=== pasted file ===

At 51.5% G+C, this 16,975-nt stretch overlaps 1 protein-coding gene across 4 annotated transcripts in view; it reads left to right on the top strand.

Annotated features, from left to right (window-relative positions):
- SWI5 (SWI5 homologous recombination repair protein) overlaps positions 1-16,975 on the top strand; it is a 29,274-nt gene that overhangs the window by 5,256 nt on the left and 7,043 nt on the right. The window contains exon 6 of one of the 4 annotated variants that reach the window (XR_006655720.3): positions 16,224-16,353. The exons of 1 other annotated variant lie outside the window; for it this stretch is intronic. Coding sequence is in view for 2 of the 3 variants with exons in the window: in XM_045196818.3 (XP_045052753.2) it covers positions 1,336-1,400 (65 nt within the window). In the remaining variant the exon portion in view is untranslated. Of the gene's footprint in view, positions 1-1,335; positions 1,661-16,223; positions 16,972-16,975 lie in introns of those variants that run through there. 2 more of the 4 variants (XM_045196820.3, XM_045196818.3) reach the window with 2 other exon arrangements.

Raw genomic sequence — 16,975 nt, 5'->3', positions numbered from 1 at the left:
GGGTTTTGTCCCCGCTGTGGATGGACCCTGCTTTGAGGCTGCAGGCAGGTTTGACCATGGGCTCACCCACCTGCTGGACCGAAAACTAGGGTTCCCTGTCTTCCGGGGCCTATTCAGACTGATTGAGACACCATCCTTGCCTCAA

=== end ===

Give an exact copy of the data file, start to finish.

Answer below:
At 51.5% G+C, this 16,975-nt stretch overlaps 1 protein-coding gene across 4 annotated transcripts in view; it reads left to right on the top strand.

Annotated features, from left to right (window-relative positions):
- SWI5 (SWI5 homologous recombination repair protein) overlaps positions 1-16,975 on the top strand; it is a 29,274-nt gene that overhangs the window by 5,256 nt on the left and 7,043 nt on the right. The window contains exon 6 of one of the 4 annotated variants that reach the window (XR_006655720.3): positions 16,224-16,353. The exons of 1 other annotated variant lie outside the window; for it this stretch is intronic. Coding sequence is in view for 2 of the 3 variants with exons in the window: in XM_045196818.3 (XP_045052753.2) it covers positions 1,336-1,400 (65 nt within the window). In the remaining variant the exon portion in view is untranslated. Of the gene's footprint in view, positions 1-1,335; positions 1,661-16,223; positions 16,972-16,975 lie in introns of those variants that run through there. 2 more of the 4 variants (XM_045196820.3, XM_045196818.3) reach the window with 2 other exon arrangements.

Raw genomic sequence — 16,975 nt, 5'->3', positions numbered from 1 at the left:
GGGTTTTGTCCCCGCTGTGGATGGACCCTGCTTTGAGGCTGCAGGCAGGTTTGACCATGGGCTCACCCACCTGCTGGACCGAAAACTAGGGTTCCCTGTCTTCCGGGGCCTATTCAGACTGATTGAGACACCATCCTTGCCTCAA